to comparing more popular titles against less popular; i.e. Danielle
Steel novels go out much more than plumbing videos). You could
develop a baseline for ave. age of your collection (from copyright
dates) but I'd say divide it up by major subjects (using the 26 LC or 10
DDC divisions). Categories like medicine, etc. should be no more than
2-3 years old, but categories such as history, music or literature may
be perfectly good with stuff that's 20 years old as long as there is an
influx of new stuff (it depends upon the use/purpose of the specific
collection). Another age-old assessment comparison was the number of
titles/volumes in a particular subject area compared to the number of
faculty or number of student body. I think that comparison is pretty
bogus - I'd like everyone in my community to take out 37.8 items at once
so that I wouldn't have anything on my shelves!!
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So we've got the following critera:
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Age of collection (ave. by subject division)
Poss. number of items by same subject division
Overall yearly circulation activity of each item compared with
the relative circulation activity of that subject category (turnover)
If you do ILLs or other off-campus loans - what are you getting
for people that you should have in your collection?
What items are students/professors requesting that you don't
have (not necessarily specific titles but subjects - trends, etc.)
Why are you weeding in the first place? Do you need space? Has
circulation/use fallen? =20
Comparisons from another library AV collection - title list or
from your library's book collection.
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Hope this helps - or you could hire me as a consultant - I love
to do this kind of stuff - we'd develop an assessment tool and you could
sell it to all the other college and university libraries. I'm sure
that Kristine Brancolini (IU or ACRL) has developed a CD assessment tool
for AV materials (it might be dated) but I know that they have several
examples of CD policies as does Gary Handman's and Jim Scholtz's books.
More than you ever wanted to know I bet - Sorry. Jim S.=20

-----Original Message-----
From: videolib-bounces@library.berkeley.edu
[mailto:videolib-bounces@library.berkeley.edu]On Behalf Of Mark Richie
Sent: Tuesday, September 14, 2004 10:37 PM
To: videolib@library.berkeley.edu
Subject: Re: [Videolib] Collection Development
Assessment
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Threatt, Monique L wrote:
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Thanks Mark. =20
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Actually, I think a good assessment form could
potentially address all or at least a great deal of the issues you raise
in your e-mail.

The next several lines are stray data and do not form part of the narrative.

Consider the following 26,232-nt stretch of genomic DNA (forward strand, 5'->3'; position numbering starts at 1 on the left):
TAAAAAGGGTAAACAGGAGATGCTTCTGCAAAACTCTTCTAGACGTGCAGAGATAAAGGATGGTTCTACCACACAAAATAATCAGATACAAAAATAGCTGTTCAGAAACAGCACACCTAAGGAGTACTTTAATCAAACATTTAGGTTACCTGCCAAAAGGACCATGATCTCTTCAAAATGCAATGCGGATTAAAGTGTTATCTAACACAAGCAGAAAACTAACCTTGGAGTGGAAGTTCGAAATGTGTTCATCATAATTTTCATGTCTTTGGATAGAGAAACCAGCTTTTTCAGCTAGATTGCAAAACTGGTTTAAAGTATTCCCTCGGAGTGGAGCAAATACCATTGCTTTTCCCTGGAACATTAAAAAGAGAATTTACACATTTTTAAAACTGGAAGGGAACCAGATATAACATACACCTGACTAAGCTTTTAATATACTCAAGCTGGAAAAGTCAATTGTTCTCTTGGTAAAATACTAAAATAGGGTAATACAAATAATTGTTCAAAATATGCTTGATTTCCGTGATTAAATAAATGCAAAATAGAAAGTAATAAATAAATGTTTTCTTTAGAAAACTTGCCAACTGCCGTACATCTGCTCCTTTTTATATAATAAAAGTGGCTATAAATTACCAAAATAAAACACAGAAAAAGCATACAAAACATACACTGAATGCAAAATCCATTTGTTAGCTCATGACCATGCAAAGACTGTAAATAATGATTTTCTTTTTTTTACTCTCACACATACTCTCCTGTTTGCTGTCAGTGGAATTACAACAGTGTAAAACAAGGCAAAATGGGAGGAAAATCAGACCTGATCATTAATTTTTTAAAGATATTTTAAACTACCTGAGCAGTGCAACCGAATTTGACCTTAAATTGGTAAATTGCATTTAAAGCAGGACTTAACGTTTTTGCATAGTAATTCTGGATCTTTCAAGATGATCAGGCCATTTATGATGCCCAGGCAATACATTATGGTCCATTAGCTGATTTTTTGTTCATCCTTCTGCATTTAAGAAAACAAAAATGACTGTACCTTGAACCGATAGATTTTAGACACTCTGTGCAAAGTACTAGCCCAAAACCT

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Assessing a collection is a subjective process,
but I also think it would be ideal if collection managers had a "base
guideline" in which to assess a collection, and one that could be
further manipulated as needed.
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Right now, I am interested to see how others
assess their collection(s)--what type of questions or criteria do they
set for the collection. I know it is my responsibility to create a
final assessment form that will meet the needs of IUB faculty and
students.
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Thanks again.
--Monique

-----Original Message-----
From:
videolib-bounces@library.berkeley.edu
[mailto:videolib-bounces@library.berkeley.edu] On Behalf Of Mark Richie
Sent: Monday, September 13, 2004 2:06 PM
To: videolib@library.berkeley.edu
Subject: Re: [Videolib] Collection
Development Assessment
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Hi Monique-
If such a form or checklist
exists, I've never seen one. Assessing an media collection comes under
the heading of "professional judgment," which is sometimes accumulated
over several years and as a result of learning from bad decisions.
The question is, Assessing for
what? Age of the collection? Suitability for patron use? Physical
condition of the media? Ease of patron access? Ratio of requests to
turndowns? Relevancy of the collection to the curriculum it is tasked to
support? Nature and frequency of patron complaints? Acquisition of new
material in anticipation of patron need? =20
Scope of collection compared to
the mission statement of the media library? Are you really suppose to be
keeping a dozen Screen News Digest episodes from 1964 that haven't gone
out since 1986, or is that the job of another department?
Ron MacIntyre, Jim Scholtz and
others have swapped plenty of stories about media librarians cleaning
house (or being ordered to clean house) using some arbirtrary factor
like number of circulation's or copyright date - only to find dozens of
titles removed with relevance to a low incidence user or having historic
value.
Fortunately you have the vast
intellectual resources of this list to draw on for your task. The rest
of this thread will no doubt help us all.
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Mark Richie
"Experience is a very poor teacher; it
gives the test before presenting the lesson."
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Vernon Law (1930- ) Major League Baseball Player=20
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Monique - keep all your notes, sounds like a good Phd
project . . .good luck with your efforts - hope others on the list can
contribute.
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Cheers - mark